FCI Trade Summit Miami Sets Stage for Record Crop Protection Sales

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Crop protection sales expected to grow 8% in 2012; analysts and attendees prepare for sustained growth to meet burgeoning demand for food production.

Investment in food productivity is rising rapidly as the world prepares to feed more than 9 billion by 2050. The crop protection industry – major contributors to achieving better yields – met in Miami Aug. 6-8 for the industry’s largest event in the Americas.

More than 500 manufacturers, formulators, distributors and registration consultants from 36 countries attended the 5th Anniversary FCI Trade Summit to source new crop protection products, meet new trading partners and build better product portfolios that they can offer retailers and farmers.

“The FCI Trade Summit is the most significant crop protection event of the year for our company because it allows us to meet our business partners, find new ones, and especially, to meet with friends of the industry in a nice atmosphere,” says Diego Taube, managing director of Buenos Aires-based Chempro, a trading company that specializes in agrochemicals. “This was the best Trade Summit yet, and we look forward to more like this one.”

The Need for Crop Protection

The Food and Agriculture Organization of the United Nations recently reported that cropland expansion is not a sustainable or practical option. Logistics continue to plague farmers in remote regions because infrastructure is unable to support the need to bring perishables to market.

The only way to effectively feed a burgeoning population is through intensification of current arable lands. Intensification – the use of modern seeds, fertilizers, crop protection products and other modern agricultural practices – will bolster yields per acre and allow farmers to be more profitable and feed more people. About 90% of the increase in required food productivity must come from intensification to be achievable and sustainable, according the FAO.

“We are in a challenging and exciting time in regard to modern agriculture,” CropLife America President and CEO Jay Vroom said during a panel discussion of legislative and regulatory experts from throughout the Americas. “More than 1 billion went to bed without enough to eat yesterday … More than half of the world’s farmers do not produce enough to feed their own families, and there is something troubling and profound in that, but it is also an opportunity for us in the crop inputs industry to address.”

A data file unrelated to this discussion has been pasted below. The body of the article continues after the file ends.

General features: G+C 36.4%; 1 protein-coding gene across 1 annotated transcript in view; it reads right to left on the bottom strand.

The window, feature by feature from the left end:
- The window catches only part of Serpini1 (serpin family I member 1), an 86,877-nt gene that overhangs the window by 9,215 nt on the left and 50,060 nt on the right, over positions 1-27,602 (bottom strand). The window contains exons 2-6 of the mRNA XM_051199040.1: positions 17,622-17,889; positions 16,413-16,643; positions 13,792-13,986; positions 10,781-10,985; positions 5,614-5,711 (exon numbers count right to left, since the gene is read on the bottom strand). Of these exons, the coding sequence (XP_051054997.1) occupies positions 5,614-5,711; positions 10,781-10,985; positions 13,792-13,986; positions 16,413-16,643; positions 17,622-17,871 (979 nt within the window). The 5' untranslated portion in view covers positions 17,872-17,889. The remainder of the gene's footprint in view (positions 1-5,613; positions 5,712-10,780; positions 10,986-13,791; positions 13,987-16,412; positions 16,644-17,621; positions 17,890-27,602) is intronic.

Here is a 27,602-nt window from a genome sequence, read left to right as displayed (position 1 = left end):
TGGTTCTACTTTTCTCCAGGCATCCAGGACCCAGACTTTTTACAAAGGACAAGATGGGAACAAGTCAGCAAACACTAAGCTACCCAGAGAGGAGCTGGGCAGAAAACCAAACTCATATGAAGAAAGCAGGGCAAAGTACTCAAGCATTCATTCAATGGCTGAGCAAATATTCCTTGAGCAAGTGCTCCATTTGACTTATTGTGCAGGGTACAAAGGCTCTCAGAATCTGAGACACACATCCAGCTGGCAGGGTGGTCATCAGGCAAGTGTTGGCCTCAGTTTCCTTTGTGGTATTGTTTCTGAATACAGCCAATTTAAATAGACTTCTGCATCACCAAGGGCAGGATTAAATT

Vroom went on to say that while the expansion of urban centers and middle classes in emerging economies have brought immense pressure on the world’s food production systems, farmers have adopted technologies in the past 50 years to help meet the burgeoning demand.

The so-called Green Revolution in the United States has helped farmers quadruple yields in key crops, including corn, rice and soybeans. Much of Europe followed suit, and India is amid a Green Revolution of its own. Food productivity in emerging economies, especially those in Africa, Southeast Asia and Eastern Europe, must increase to keep pace with food demand.

Some signs indicate that emerging economies are on the forefront of their own Green Revolutions. In India and China, the emergence of middle classes and higher wages for agriculture workers made chemical weeding more viable than hand cultivation for weed control. In the same way, greater adoption of food production techniques and technologies are being adopted in emerging economies at a greater pace than in developed economies, including the United States and EU.

“We saw a very positive market in 2011 with growth of almost 15%, and the key drivers for the chemical crop protection sector were better weather conditions in many regions of the world and also positive crop pricing – which made the farm economy stronger and purchasing power for agrochemicals stronger as well,” said Matthew Phillips of Phillips McDougall, a research consultancy for crop input companies. Phillips sees growth hitting 8% going into 2012.

Favorable crop prices continue to be a saving grace for farmers, many of whom are battling drought or rain events that make it more difficult to optimize yields. The U.S. Corn Belt’s wilting farmlands have received a great deal of international attention as eyes turn to the world’s top food exporter with hope that there will be enough surpluses to go around.

The FCI Trade Summit, with its intent to spread modern agronomic systems around the world, will organize its next event in December in Jakarta, Indonesia. For more information, contact Farm Chemicals International at dfrabotta(at)meistermedia(dot)com.

About the FCI Trade Summit:

The FCI Trade Summit organizes business meetings for crop input producers and distributors. Farm Chemicals International believes that the proliferation of crop production technologies is instrumental to national prosperity and regional food security. The Trade Summit thrives on its ability to introduce a diverse group of crop input manufacturers to in-country distributors, thereby providing access to efficient, effective and affordable production technologies for the farmers and the communities they serve.

About Farm Chemicals International:

Farm Chemicals International creates real and virtual communities around crop input manufacturers, distributors, trading companies and registration consultants through its coverage and analysis of crop production news and trends, as well as coverage of trade policies, agronomic practices, crop reports, regulatory issues, company profiles and personality profiles of the world’s most influential agriculture entrepreneurs and advocates for modern agriculture.

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David Frabotta, Group Editor
Meister Media Worldwide
(440)602-9145
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